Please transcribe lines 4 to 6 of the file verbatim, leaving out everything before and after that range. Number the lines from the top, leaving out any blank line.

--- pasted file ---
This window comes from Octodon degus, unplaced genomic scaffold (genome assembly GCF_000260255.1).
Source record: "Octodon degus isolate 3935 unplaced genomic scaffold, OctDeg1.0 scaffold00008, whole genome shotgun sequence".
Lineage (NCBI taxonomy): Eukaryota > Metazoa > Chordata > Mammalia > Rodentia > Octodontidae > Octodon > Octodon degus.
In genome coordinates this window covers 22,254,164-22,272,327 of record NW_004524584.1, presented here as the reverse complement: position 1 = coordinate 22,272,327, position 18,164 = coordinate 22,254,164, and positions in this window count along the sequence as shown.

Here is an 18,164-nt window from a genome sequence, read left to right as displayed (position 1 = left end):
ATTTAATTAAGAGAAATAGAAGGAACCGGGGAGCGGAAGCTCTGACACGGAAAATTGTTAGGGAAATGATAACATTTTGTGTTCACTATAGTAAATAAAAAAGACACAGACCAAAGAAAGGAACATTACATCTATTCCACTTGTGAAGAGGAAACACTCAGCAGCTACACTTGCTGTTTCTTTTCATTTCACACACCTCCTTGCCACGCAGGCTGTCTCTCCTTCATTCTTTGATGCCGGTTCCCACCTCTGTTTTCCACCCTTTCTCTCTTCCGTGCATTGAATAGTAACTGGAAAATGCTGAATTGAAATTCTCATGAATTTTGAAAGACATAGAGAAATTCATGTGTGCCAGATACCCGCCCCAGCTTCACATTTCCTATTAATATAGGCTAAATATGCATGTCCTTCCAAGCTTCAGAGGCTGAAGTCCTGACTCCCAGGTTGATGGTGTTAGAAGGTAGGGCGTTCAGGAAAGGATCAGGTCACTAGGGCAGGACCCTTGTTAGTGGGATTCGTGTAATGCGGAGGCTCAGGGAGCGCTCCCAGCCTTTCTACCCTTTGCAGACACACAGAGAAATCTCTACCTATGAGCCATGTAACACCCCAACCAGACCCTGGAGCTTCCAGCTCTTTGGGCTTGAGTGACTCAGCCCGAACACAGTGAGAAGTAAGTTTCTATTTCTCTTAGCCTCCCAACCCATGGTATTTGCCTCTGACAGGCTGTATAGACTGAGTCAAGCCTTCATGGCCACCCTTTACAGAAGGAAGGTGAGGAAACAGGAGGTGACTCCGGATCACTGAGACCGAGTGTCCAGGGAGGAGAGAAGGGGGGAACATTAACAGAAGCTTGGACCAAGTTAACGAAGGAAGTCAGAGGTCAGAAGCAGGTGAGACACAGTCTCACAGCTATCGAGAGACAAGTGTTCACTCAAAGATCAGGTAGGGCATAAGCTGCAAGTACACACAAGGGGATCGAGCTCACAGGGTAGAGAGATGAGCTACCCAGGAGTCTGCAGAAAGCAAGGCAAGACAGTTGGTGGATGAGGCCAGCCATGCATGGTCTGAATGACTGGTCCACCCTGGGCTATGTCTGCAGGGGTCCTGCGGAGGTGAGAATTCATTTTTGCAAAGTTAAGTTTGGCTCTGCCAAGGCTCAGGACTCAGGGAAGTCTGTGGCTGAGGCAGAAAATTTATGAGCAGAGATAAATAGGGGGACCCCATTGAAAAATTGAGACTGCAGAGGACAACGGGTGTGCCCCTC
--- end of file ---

In genome coordinates this window covers 22,254,164-22,272,327 of record NW_004524584.1, presented here as the reverse complement: position 1 = coordinate 22,272,327, position 18,164 = coordinate 22,254,164, and positions in this window count along the sequence as shown.

Here is an 18,164-nt window from a genome sequence, read left to right as displayed (position 1 = left end):
ATTTAATTAAGAGAAATAGAAGGAACCGGGGAGCGGAAGCTCTGACACGGAAAATTGTTAGGGAAATGATAACATTTTGTGTTCACTATAGTAAATAAAAAAGACACAGACCAAAGAAAGGAACATTACATCTATTCCACTTGTGAAGAGGAAACACTCAGCAGCTACACTTGCTGTTTCTTTTCATTTCACACACCTCCTTGCCACGCAGGCTGTCTCTCCTTCATTCTTTGATGCCGGTTCCCACCTCTGTTTTCCACCCTTTCTCTCTTCCGTGCATTGAATAGTAACTGGAAAATGCTGAATTGAAATTCTCATGAATTTTGAAAGACATAGAGAAATTCATGTGTGCCAGATACCCGCCCCAGCTTCACATTTCCTATTAATATAGGCTAAATATGCATGTCCTTCCAAGCTTCAGAGGCTGAAGTCCTGACTCCCAGGTTGATGGTGTTAGAAGGTAGGGCGTTCAGGAAAGGATCAGGTCACTAGGGCAGGACCCTTGTTAGTGGGATTCGTGTAATGCGGAGGCTCAGGGAGCGCTCCCAGCCTTTCTACCCTTTGCAGACACACAGAGAAATCTCTACCTATGAGCCATGTAACACCCCAACCAGACCCTGGAGCTTCCAGCTCTTTGGGCTTGAGTGACTCAGCCCGAACACAGTGAGAAGTAAGTTTCTATTTCTCTTAGCCTCCCAACCCATGGTATTTGCCTCTGACAGGCTGTATAGACTGAGTCAAGCCTTCATGGCCACCCTTTACAGAAGGAAGGTGAGGAAACAGGAGGTGACTCCGGATCACTGAGACCGAGTGTCCAGGGAGGAGAGAAGGGGGGAACATTAACAGAAGCTTGGACCAAGTTAACGAAGGAAGTCAGAGGTCAGAAGCAGGTGAGACACAGTCTCACAGCTATCGAGAGACAAGTGTTCACTCAAAGATCAGGTAGGGCATAAGCTGCAAGTACACACAAGGGGATCGAGCTCACAGGGTAGAGAGATGAGCTACCCAGGAGTCTGCAGAAAGCAAGGCAAGACAGTTGGTGGATGAGGCCAGCCATGCATGGTCTGAATGACTGGTCCACCCTGGGCTATGTCTGCAGGGGTCCTGCGGAGGTGAGAATTCATTTTTGCAAAGTTAAGTTTGGCTCTGCCAAGGCTCAGGACTCAGGGAAGTCTGTGGCTGAGGCAGAAAATTTATGAGCAGAGATAAATAGGGGGACCCCATTGAAAAATTGAGACTGCAGAGGACAACGGGTGTGCCCCTC